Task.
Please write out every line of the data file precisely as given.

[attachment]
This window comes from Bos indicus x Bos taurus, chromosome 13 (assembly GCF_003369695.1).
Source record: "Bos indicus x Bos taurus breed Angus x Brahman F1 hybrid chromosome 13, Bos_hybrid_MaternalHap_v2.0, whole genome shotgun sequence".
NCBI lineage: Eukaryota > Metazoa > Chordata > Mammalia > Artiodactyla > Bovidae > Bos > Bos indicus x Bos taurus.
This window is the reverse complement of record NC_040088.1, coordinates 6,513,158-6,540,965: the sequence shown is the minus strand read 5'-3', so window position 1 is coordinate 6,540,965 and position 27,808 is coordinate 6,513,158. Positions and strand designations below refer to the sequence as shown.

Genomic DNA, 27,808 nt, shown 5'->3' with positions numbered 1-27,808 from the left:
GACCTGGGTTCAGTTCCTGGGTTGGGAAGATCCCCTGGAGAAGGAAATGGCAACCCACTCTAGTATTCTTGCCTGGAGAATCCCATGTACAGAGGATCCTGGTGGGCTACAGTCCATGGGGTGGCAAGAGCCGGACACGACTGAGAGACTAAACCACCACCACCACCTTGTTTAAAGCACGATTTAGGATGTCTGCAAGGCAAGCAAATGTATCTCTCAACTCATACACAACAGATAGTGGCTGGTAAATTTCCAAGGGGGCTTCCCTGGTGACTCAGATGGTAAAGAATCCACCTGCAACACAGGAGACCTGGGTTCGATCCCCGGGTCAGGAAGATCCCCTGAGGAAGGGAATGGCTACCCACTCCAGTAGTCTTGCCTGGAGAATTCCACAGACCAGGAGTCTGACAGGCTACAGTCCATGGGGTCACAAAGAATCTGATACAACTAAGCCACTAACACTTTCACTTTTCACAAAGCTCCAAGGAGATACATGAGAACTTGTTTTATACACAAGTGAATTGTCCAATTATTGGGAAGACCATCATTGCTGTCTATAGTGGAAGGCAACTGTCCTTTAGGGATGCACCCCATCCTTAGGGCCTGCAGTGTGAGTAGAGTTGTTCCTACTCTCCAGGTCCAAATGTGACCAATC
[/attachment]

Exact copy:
This window comes from Bos indicus x Bos taurus, chromosome 13 (assembly GCF_003369695.1).
Source record: "Bos indicus x Bos taurus breed Angus x Brahman F1 hybrid chromosome 13, Bos_hybrid_MaternalHap_v2.0, whole genome shotgun sequence".
NCBI lineage: Eukaryota > Metazoa > Chordata > Mammalia > Artiodactyla > Bovidae > Bos > Bos indicus x Bos taurus.
This window is the reverse complement of record NC_040088.1, coordinates 6,513,158-6,540,965: the sequence shown is the minus strand read 5'-3', so window position 1 is coordinate 6,540,965 and position 27,808 is coordinate 6,513,158. Positions and strand designations below refer to the sequence as shown.

Genomic DNA, 27,808 nt, shown 5'->3' with positions numbered 1-27,808 from the left:
GACCTGGGTTCAGTTCCTGGGTTGGGAAGATCCCCTGGAGAAGGAAATGGCAACCCACTCTAGTATTCTTGCCTGGAGAATCCCATGTACAGAGGATCCTGGTGGGCTACAGTCCATGGGGTGGCAAGAGCCGGACACGACTGAGAGACTAAACCACCACCACCACCTTGTTTAAAGCACGATTTAGGATGTCTGCAAGGCAAGCAAATGTATCTCTCAACTCATACACAACAGATAGTGGCTGGTAAATTTCCAAGGGGGCTTCCCTGGTGACTCAGATGGTAAAGAATCCACCTGCAACACAGGAGACCTGGGTTCGATCCCCGGGTCAGGAAGATCCCCTGAGGAAGGGAATGGCTACCCACTCCAGTAGTCTTGCCTGGAGAATTCCACAGACCAGGAGTCTGACAGGCTACAGTCCATGGGGTCACAAAGAATCTGATACAACTAAGCCACTAACACTTTCACTTTTCACAAAGCTCCAAGGAGATACATGAGAACTTGTTTTATACACAAGTGAATTGTCCAATTATTGGGAAGACCATCATTGCTGTCTATAGTGGAAGGCAACTGTCCTTTAGGGATGCACCCCATCCTTAGGGCCTGCAGTGTGAGTAGAGTTGTTCCTACTCTCCAGGTCCAAATGTGACCAATC